If the buyer is getting financing, the lender usually requires the property to be appraised. The appraisal typically takes place after the inspection contingency has been removed and the buyer has chosen to move forward with the purchase. Under today's loan guidelines, the appraisal must be ordered through a third party company. Thus, the mortgage lender does not control who is assigned to do the appraisal.
As a seller, you will want to make sure your home is clean and show ready on appraisal day. Although the appraiser is not purchasing the house and can often look beyond clutter, a clean home can go a long way to increasing perceived value.
As a buyer who is obtaining mortgage financing, the home will serve as the collateral for your loan. The purpose of the appraisal is to show the lender that the home has appropriate value to cover the amount being borrowed. In order to obtain the financing you have been preapproved for, the home must appraise at or above the offer price. If it does not, the buyers and sellers must choose from the following options:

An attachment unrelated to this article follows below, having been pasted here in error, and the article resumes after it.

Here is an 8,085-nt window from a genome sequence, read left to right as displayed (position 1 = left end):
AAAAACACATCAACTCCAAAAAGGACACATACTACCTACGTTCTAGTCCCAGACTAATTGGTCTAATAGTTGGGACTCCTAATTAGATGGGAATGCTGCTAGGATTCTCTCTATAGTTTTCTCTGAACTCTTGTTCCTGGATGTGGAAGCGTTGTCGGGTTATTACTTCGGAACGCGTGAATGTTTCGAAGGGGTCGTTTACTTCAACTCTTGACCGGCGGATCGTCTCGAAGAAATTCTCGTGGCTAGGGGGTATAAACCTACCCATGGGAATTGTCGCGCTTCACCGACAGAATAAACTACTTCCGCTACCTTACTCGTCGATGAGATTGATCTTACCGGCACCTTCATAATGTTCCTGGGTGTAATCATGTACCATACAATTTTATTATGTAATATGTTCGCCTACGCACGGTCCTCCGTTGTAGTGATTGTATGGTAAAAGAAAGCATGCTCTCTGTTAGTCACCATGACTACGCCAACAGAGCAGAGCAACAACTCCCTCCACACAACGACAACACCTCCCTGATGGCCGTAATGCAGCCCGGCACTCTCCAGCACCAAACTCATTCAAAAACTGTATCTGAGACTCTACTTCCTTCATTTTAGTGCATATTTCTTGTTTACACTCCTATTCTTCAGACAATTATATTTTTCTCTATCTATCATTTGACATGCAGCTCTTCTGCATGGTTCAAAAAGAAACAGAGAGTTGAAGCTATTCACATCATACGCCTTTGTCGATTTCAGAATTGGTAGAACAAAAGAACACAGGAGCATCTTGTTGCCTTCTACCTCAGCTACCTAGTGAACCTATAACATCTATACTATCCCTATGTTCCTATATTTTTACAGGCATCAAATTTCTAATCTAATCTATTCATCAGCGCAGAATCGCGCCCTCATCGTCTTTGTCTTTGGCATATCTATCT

The parties to the transaction may decide to terminate the contract.
The buyer can choose to pay cash to cover the difference between the offer price and the appraised price. This practice is rather uncommon since buyers may not have the cash available or may be leery of paying more for the house then the appraised value.
If the parties to the transaction feel the appraised value is inaccurate, they may choose to appeal to the appraiser or pay for a second appraisal. Remember, there is no gaurantee that a second appraisal will arrive at a value any great than the first.
The most common outcome is to adjust the sales price down to the appraised value. Appraised values given by different companies are often very similar. Thus, it can be better for the seller to just accept the reduction and proceed forward with ready and able buyer than to cancel the contract only to run into the same situation when the next buyer comes along.